At bottom, ID is a pretty simple concept. Somewhere, somehow, something intervened in evolution. Most proponents won't specify the designing force (at least, not publicly)—it could be God, aliens, or time travelers. There's no consensus on the rest. Some believe that evolution works up to a point. Behe doesn't doubt that humans and apes evolved from a common ancestor, but he thinks Darwin's mechanism can't account for the complex molecules that make life tick. Others advocate the notion of an invisible hand guiding all of life's history, from primordial soup to human beings.

The idea is argued at just as many levels. Highly specialized critters like the bombardier beetle, which squirts a scalding mixture of hydrochloric acid and quinone at its enemies, have been used as evidence of a designer since Darwin's day. How, one ID argument goes, could such an apparatus evolve bit by bit in a series of mutations, when half a sac of acid means a dead bug? Behe sees the same kind of "irreducible complexity" in the microscopic workings of the flagellum and the eye. Try using the fossil record, he says, to explain the 11-cis-retinal molecule, which reacts with light to set off the biochemical process that produces vision, or the intricate cellular architecture of the retina. Remove any component and the whole structure fails.

Don't ask. Opponents retort that such theories aren't science and stifle further inquiry by attributing what may not yet be understood to an unknowable cause. "Their arguments don't lead to anything that's empirically investigable," says Jack Krebs, a Kansas science teacher who opposed the introduction of ID into the state's science curriculum early last year. Scientists, meanwhile, say they are learning more and more about how evolution could have fashioned even the most bafflingly complex structures.

ID proponents say both sides belong in the classroom as competing scientific theories (although they often call Darwinism a religion in its own right). Support for ID in schools has boiled up at the state level in Michigan, Pennsylvania, Ohio, Nebraska, and Kansas. In March, Ohio's board of education invited four scientists, two pro-ID, two against, to a debate. "Teach the controversy," said the proponents, suggesting that, while the standards need not explicitly mandate intelligent design, they should require that alternate theories be presented.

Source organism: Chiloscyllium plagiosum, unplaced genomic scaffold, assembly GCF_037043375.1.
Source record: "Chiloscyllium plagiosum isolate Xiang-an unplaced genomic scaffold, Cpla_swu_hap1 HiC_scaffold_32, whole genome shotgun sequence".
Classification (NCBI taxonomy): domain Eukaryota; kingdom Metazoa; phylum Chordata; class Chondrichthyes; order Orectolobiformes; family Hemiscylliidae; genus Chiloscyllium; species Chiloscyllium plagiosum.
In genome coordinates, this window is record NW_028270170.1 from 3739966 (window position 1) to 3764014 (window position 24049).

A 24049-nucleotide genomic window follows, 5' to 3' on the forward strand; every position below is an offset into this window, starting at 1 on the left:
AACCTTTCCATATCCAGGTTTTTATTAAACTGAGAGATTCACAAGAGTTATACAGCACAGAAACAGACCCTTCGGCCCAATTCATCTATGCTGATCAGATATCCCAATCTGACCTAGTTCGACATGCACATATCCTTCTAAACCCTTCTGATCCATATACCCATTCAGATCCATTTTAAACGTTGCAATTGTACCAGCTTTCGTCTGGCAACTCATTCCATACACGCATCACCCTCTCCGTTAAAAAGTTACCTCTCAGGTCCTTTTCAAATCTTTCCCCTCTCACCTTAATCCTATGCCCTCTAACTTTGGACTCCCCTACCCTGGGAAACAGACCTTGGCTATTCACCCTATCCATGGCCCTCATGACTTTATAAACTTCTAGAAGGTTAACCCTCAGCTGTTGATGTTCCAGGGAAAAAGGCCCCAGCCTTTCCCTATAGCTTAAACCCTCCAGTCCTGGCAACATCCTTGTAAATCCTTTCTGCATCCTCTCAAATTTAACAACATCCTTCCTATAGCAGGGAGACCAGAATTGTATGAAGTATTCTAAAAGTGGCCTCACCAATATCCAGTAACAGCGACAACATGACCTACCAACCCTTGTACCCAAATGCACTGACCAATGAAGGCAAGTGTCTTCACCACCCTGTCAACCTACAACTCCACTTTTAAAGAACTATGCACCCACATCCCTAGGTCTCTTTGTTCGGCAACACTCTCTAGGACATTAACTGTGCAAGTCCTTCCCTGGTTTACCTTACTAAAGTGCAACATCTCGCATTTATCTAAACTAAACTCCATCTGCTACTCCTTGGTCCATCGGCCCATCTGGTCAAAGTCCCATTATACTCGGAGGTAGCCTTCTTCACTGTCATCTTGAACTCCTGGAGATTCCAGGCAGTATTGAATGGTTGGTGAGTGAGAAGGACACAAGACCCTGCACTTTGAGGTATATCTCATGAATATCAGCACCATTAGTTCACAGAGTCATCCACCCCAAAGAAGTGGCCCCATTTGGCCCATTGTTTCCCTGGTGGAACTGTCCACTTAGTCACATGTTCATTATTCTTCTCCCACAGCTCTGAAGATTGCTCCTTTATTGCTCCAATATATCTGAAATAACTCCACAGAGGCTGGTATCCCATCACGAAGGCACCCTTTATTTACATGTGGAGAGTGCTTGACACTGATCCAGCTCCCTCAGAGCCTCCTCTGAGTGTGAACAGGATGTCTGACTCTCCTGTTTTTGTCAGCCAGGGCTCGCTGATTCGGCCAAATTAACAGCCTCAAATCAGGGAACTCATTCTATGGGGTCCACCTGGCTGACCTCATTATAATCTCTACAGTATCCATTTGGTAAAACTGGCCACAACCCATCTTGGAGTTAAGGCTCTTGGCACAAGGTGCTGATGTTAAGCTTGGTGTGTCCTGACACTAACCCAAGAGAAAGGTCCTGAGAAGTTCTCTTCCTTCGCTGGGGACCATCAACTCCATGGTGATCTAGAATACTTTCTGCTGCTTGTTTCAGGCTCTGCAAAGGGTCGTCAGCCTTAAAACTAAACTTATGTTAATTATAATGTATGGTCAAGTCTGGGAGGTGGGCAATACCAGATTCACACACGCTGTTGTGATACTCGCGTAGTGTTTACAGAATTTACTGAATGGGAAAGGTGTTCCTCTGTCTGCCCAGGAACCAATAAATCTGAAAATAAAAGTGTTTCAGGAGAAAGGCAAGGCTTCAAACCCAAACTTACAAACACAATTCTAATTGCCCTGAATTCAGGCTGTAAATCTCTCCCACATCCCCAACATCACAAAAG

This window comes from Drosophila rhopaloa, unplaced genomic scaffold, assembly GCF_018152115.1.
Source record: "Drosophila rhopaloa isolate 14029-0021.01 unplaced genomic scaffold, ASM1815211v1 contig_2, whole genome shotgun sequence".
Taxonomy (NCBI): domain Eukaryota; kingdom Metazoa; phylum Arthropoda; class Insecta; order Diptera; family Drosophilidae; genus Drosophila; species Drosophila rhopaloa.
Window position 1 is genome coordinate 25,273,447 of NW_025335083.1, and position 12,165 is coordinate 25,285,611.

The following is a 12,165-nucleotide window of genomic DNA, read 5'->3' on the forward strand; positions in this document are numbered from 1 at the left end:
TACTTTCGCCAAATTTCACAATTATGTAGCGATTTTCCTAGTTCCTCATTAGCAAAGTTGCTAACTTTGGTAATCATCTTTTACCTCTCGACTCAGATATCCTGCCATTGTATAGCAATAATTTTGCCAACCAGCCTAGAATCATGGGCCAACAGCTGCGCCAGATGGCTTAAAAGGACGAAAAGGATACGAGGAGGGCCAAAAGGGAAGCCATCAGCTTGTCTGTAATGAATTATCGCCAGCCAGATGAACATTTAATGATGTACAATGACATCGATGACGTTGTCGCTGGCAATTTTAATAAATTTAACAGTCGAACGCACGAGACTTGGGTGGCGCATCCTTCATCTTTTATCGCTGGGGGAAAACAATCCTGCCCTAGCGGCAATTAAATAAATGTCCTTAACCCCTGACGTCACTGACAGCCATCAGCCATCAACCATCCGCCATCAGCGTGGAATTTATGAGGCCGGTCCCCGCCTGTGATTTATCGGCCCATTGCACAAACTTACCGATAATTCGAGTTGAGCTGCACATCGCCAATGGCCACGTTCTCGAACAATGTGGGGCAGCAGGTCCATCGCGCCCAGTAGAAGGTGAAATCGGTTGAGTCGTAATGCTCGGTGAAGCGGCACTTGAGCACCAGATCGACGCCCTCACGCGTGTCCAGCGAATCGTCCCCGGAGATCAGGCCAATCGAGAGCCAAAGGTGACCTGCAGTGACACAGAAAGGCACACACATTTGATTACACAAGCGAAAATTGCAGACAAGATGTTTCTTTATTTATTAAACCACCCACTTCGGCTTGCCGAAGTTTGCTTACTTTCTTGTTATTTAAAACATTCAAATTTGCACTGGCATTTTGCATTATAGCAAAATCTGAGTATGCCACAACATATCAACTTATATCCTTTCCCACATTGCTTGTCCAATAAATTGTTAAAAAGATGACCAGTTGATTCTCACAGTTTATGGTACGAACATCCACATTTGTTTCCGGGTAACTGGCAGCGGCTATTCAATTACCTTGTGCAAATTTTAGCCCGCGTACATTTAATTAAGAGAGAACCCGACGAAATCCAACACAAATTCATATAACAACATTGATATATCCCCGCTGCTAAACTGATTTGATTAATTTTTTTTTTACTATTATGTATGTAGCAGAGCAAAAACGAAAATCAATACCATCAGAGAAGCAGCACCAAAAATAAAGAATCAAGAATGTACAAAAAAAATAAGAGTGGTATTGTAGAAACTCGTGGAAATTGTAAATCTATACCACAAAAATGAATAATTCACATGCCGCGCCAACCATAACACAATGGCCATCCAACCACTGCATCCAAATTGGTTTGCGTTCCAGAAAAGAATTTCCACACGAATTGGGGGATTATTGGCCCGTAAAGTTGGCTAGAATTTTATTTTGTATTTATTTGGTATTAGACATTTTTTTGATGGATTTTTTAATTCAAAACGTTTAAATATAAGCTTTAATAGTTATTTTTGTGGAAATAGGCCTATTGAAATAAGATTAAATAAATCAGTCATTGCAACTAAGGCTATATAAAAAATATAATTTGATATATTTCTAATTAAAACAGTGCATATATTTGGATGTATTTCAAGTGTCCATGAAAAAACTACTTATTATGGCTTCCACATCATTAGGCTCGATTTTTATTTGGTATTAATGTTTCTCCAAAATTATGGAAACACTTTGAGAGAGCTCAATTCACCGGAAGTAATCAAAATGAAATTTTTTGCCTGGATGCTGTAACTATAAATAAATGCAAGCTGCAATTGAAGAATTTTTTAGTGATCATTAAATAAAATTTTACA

The pro-ID speakers also pointed out mistakes in biology texts, such as an inaccurate illustration showing similarities among many species' embryos (since removed from the book in question), and expounded on theories like Behe's. Stephen Meyer of the Discovery Institute, a conservative Seattle think tank, posited that ID was being censored because it doesn't fit the dominant scientific paradigm. "There are many scientific methods," he said. "Theirs is restricted to naturalistic arguments." He also appealed to common sense: "Organisms look designed because they were."

Not so, said the pro-evolution scientists, who described how a complex molecule could evolve and why naturalism allows us to explore the universe without preconceptions. Brown's Miller also addressed what many saw as the core issue. "Evolution is not anti-God," he said.

So far, ID has not won what would be its first significant victory: a place in the Ohio curriculum. A new draft of the science standards still does not mention ID. (Local schools can choose to include ID if they wish, but they must teach evolution.) But the controversy isn't over. The state board of education will vote on the standards in the fall. And a June Cleveland Plain Dealer poll found that 59 percent of Ohioans support teaching both intelligent design and evolution. Two thirds believe that the "designer" is God.

File Date: 07.25.02